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What Limits Of Indemnity Should I Buy?

What limits of indemnity should I buy?

‘What limits of indemnity should I buy?’ is an often-asked question with no simple single sentence answer.

The most straightforward answer an insurance broker will provide is probably ‘as much as you can afford to buy’. However, your thoughts might be quite the contrast.

Many customers buy only the essential amount of cover, especially if the insurance is a contractual requirement, which makes it all the more important for you to have some appreciation of what can erode a limit or contribute to a substantial claim settlement.

Before we assess what a limit of indemnity is there to pay-out upon or protect you from, it’s helpful to remember that most businesses buy at the very least 3 core insurances, namely:

  • Employers Liability – for death or injury from work related accidents affecting employees;
  • Public Liability – for death or injury to anyone other than employee as well as third party property damage arising in respect of the insured business activities;
  • Professional Indemnity – for defending against allegations of not doing your job well enough / to a reasonable standard of care & compensating for financial loss and paying damages to a third party where liability is conceded.

The 3 covers above do not cover every business risk and additional policies can be bought including Management Liability, Cyber, and Business Interruption Insurance. These covers are not specifically addressed in this article.

From my 20 years of insurance experience I can tell you that:

  1. The size of your business’ turnover doesn’t in itself determine the severity of a claim. A policyholder with quite modest turnover can (and has) delivered quite sizeable claims in the millions of pounds;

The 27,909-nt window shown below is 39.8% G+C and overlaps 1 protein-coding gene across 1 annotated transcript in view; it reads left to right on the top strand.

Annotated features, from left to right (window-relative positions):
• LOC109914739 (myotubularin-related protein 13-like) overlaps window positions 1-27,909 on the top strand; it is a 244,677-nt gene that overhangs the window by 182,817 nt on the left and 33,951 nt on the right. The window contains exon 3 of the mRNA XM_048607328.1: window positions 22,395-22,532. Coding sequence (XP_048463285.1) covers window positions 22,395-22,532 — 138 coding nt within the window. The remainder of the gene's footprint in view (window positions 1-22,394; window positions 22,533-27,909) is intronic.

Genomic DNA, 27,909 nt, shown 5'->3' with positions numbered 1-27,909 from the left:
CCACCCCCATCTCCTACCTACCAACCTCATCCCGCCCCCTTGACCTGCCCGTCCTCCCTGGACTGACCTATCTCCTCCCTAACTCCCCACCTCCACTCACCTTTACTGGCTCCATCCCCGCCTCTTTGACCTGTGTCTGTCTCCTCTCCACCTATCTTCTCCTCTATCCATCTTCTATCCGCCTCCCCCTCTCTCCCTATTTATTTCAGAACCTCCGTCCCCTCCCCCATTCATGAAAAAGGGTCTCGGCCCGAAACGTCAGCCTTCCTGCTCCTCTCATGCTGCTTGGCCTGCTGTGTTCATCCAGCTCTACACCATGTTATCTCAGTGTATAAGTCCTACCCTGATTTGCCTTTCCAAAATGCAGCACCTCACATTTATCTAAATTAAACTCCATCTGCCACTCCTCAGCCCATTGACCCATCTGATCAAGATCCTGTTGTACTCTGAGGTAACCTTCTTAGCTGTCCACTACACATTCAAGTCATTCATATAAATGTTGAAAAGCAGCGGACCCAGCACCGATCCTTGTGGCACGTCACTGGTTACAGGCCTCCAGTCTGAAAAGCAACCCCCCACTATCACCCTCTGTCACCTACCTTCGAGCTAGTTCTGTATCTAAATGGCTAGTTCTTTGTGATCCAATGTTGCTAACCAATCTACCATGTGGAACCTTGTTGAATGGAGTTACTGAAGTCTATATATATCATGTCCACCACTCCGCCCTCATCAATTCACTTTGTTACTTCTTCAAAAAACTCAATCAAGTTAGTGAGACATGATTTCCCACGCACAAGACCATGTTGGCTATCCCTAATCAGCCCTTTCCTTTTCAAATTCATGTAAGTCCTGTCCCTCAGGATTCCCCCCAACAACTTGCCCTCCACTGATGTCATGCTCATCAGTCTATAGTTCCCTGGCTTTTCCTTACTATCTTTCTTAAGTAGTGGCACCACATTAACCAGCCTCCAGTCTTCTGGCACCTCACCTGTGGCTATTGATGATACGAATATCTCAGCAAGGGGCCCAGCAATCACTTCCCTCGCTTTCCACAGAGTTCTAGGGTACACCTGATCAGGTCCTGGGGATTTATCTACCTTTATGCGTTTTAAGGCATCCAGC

2. The type of claimant does not wholly determine the severity of a claim. Private limited companies as well as individuals have alleged against policyholders claiming of millions of pounds of losses and public / quoted companies make those allegations as well;
  3. You cannot control what a claimant is told by their legal advisers and your ability to negotiate with them can be hampered or conflict with their legal advisors.

Some businesses will have more exposure to Public or Employers’ Liability claims. Other businesses will have propensity to claims for Professional indemnity.

  • Liability is orientated toward claims for injury death or property damage – typically the firms with active placements in industry such as construction, manufacturing, rail, waste or energy. The HSE lists workplace fatalities and the list for 2020/2021 are dominated by construction including scaffolders and agriculture including farmers, falls from height and those working with machinery https://www.hse.gov.uk/foi/fatalities/2020-21.htm.
  • Professional indemnity is orientated toward claims for shortcomings in service or advice – if your business is oriented toward professionals who are ‘white collar’ then negligence claims tend to be more costly – digital/ IT engineers as well as finance all being active areas for negligence claims.

Some recruitment or payroll businesses will be multi-discipline and have a blended exposure, so should buy high limits of indemnity for both their liability and indemnity risks as they are equally exposed to injury claims as they are negligence claims.

In the past couple of years, the way the Government has mandated change to the way in which compensation for severe life-changing injury claims be calculated. In 2018 the Ogden rates changed and, in most instances, the cost of those life-changing injury claims saw the cost of settlement double.

What was a £4m claim became an £8m claim. What was a £8m claim became a £15m+ claim.